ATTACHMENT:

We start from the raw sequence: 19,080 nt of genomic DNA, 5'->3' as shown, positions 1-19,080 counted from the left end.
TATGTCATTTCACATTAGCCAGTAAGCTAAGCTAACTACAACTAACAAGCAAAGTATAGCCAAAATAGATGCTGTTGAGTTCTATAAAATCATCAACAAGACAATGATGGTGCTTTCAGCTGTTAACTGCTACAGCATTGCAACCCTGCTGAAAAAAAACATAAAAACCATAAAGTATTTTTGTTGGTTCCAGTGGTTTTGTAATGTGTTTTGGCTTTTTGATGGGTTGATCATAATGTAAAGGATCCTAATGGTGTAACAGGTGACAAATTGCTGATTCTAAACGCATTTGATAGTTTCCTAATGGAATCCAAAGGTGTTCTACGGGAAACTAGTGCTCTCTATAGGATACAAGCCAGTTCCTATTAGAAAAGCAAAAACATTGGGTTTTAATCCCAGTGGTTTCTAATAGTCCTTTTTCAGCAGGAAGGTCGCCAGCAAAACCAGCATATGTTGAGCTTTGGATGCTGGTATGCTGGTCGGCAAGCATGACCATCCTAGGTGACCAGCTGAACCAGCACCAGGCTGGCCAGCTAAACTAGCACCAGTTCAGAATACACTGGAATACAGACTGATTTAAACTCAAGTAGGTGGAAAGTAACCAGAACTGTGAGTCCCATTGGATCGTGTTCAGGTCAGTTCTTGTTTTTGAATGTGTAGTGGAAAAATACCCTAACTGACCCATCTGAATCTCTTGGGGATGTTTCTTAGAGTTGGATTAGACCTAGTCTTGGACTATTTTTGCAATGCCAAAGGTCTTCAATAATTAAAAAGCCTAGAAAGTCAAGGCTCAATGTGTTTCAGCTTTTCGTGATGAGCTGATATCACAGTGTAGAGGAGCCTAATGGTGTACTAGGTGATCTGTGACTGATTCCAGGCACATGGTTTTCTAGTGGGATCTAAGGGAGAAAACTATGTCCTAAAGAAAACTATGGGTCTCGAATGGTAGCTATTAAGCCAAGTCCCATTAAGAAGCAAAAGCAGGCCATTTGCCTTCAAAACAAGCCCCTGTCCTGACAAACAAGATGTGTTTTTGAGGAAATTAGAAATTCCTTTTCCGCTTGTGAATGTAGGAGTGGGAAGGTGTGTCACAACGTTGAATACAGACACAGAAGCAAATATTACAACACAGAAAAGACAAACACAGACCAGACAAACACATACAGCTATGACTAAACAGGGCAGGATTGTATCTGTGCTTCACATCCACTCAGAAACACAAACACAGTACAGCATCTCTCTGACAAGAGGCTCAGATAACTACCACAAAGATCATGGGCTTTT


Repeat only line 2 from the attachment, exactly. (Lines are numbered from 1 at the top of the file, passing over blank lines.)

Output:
TATGTCATTTCACATTAGCCAGTAAGCTAAGCTAACTACAACTAACAAGCAAAGTATAGCCAAAATAGATGCTGTTGAGTTCTATAAAATCATCAACAAGACAATGATGGTGCTTTCAGCTGTTAACTGCTACAGCATTGCAACCCTGCTGAAAAAAAACATAAAAACCATAAAGTATTTTTGTTGGTTCCAGTGGTTTTGTAATGTGTTTTGGCTTTTTGATGGGTTGATCATAATGTAAAGGATCCTAATGGTGTAACAGGTGACAAATTGCTGATTCTAAACGCATTTGATAGTTTCCTAATGGAATCCAAAGGTGTTCTACGGGAAACTAGTGCTCTCTATAGGATACAAGCCAGTTCCTATTAGAAAAGCAAAAACATTGGGTTTTAATCCCAGTGGTTTCTAATAGTCCTTTTTCAGCAGGAAGGTCGCCAGCAAAACCAGCATATGTTGAGCTTTGGATGCTGGTATGCTGGTCGGCAAGCATGACCATCCTAGGTGACCAGCTGAACCAGCACCAGGCTGGCCAGCTAAACTAGCACCAGTTCAGAATACACTGGAATACAGACTGATTTAAACTCAAGTAGGTGGAAAGTAACCAGAACTGTGAGTCCCATTGGATCGTGTTCAGGTCAGTTCTTGTTTTTGAATGTGTAGTGGAAAAATACCCTAACTGACCCATCTGAATCTCTTGGGGATGTTTCTTAGAGTTGGATTAGACCTAGTCTTGGACTATTTTTGCAATGCCAAAGGTCTTCAATAATTAAAAAGCCTAGAAAGTCAAGGCTCAATGTGTTTCAGCTTTTCGTGATGAGCTGATATCACAGTGTAGAGGAGCCTAATGGTGTACTAGGTGATCTGTGACTGATTCCAGGCACATGGTTTTCTAGTGGGATCTAAGGGAGAAAACTATGTCCTAAAGAAAACTATGGGTCTCGAATGGTAGCTATTAAGCCAAGTCCCATTAAGAAGCAAAAGCAGGCCATTTGCCTTCAAAACAAGCCCCTGTCCTGACAAACAAGATGTGTTTTTGAGGAAATTAGAAATTCCTTTTCCGCTTGTGAATGTAGGAGTGGGAAGGTGTGTCACAACGTTGAATACAGACACAGAAGCAAATATTACAACACAGAAAAGACAAACACAGACCAGACAAACACATACAGCTATGACTAAACAGGGCAGGATTGTATCTGTGCTTCACATCCACTCAGAAACACAAACACAGTACAGCATCTCTCTGACAAGAGGCTCAGATAACTACCACAAAGATCATGGGCTTTT